When pond and aquarium experts use the term “dormant” to describe fish, many novice fish owners don’t know what they’re referring to, but below is a detailed description of this phenomenon, whether or not koi “sleep” and what you should do to protect them during winter.
How Fish Respond To Changing Seasons
As winter approaches days will become shorter which will coincide with falling temperatures. Pond fish will respond by entering a stage which is referred to as torpor, or a time in which their physiological activity will decline substantially. This behavior allows them to conserve energy. Like other animals, they also hibernate which results in a metabolism that is slower, reduced nutritional needs and lower body temperatures overall. Your goal as a pond owner is to make this period as comfortable as possible, and to not do anything which disturbs it.
Since fish like fathead minnows don’t have an official schedule or calendar like humans, they will follow the promptings of nature itself. Their cold blooded system means that their metabolism is in tune with the surrounding environment. When the temperature of the water falls, their activity level will respond in kind. Their appetite will become lower, any food they do consume will be digested slowly, and less energy will be expended. Once spring arrives, and temperatures increase again, the fish will emerge from torpor. At this point they will begin searching for food due to their rising metabolism, and will become more active in their environment.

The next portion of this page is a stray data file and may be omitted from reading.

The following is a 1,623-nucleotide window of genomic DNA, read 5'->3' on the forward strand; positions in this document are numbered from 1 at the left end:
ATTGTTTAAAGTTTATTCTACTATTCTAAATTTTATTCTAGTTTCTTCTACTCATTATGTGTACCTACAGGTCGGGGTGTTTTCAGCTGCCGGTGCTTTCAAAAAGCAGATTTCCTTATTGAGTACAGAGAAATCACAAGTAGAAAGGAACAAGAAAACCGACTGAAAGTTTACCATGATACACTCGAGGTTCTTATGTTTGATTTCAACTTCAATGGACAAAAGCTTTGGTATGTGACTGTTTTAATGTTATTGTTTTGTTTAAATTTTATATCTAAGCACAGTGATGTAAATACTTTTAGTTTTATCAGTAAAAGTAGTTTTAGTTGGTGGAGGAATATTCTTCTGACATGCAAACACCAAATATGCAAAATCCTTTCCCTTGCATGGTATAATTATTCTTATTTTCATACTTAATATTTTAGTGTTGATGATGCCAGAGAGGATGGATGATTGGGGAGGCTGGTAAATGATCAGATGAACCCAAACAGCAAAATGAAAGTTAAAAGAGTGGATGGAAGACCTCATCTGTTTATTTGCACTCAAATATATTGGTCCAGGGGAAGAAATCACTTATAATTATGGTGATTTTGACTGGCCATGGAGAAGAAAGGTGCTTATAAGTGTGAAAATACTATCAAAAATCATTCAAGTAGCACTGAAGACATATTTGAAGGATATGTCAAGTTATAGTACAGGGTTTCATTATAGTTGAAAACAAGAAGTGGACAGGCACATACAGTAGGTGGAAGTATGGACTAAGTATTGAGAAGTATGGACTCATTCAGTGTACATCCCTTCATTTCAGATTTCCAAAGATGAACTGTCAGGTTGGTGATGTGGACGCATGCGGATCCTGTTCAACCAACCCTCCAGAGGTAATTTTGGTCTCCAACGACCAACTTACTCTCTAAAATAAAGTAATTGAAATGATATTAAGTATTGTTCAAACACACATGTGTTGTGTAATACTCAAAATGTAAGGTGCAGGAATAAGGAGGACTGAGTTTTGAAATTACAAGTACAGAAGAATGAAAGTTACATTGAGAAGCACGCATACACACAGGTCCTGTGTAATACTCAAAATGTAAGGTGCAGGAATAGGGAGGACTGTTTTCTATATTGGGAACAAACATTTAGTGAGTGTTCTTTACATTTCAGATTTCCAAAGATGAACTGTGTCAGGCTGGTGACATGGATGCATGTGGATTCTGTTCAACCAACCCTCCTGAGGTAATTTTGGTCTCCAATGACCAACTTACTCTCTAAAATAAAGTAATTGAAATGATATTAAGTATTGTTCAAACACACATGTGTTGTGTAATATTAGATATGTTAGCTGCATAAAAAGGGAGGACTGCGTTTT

What Do Pond Owners Need To Do?
When referring to fish, the term “suspended animation” is another way of saying that they are dormant. Fish that are in this state won’t necessarily lie down at the pond’s bottom, but they also won’t hang around near the surface either. They will usually float in an upright manner somewhere in the middle, tuck their fins in and suspend themselves in the pond water. As they hover, they might move, but it will be slow, and they will often face the direction that is their destination, but they will move at a speed which is similar to a snail.
There are a number of things that pond owners will want to do to ensure that their fish get a peaceful and safe winter rest. The first is to establish an efficient aeration system. Such systems are responsible for ensuring the water is rich in oxygen. Fish that hibernate are still in need of a fresh oxygen source. Second, you will need to setup a de-icer, especially if you live in a place where the water freezes. The purpose of the de-icer is to create and keep a hole open in the surface of the ice which foments gas exchange.
Many novice pond owners make the mistake of allowing the surface to freeze over completely, and then exacerbate the problem by manually opening a hole by breaking open the ice. Doing so can cause unnecessary stress in the fish, so should be avoided. Make sure the pond is cleaned of debris before winter sets in (preferably at the end of fall) and do not disturb the fish while they hibernate.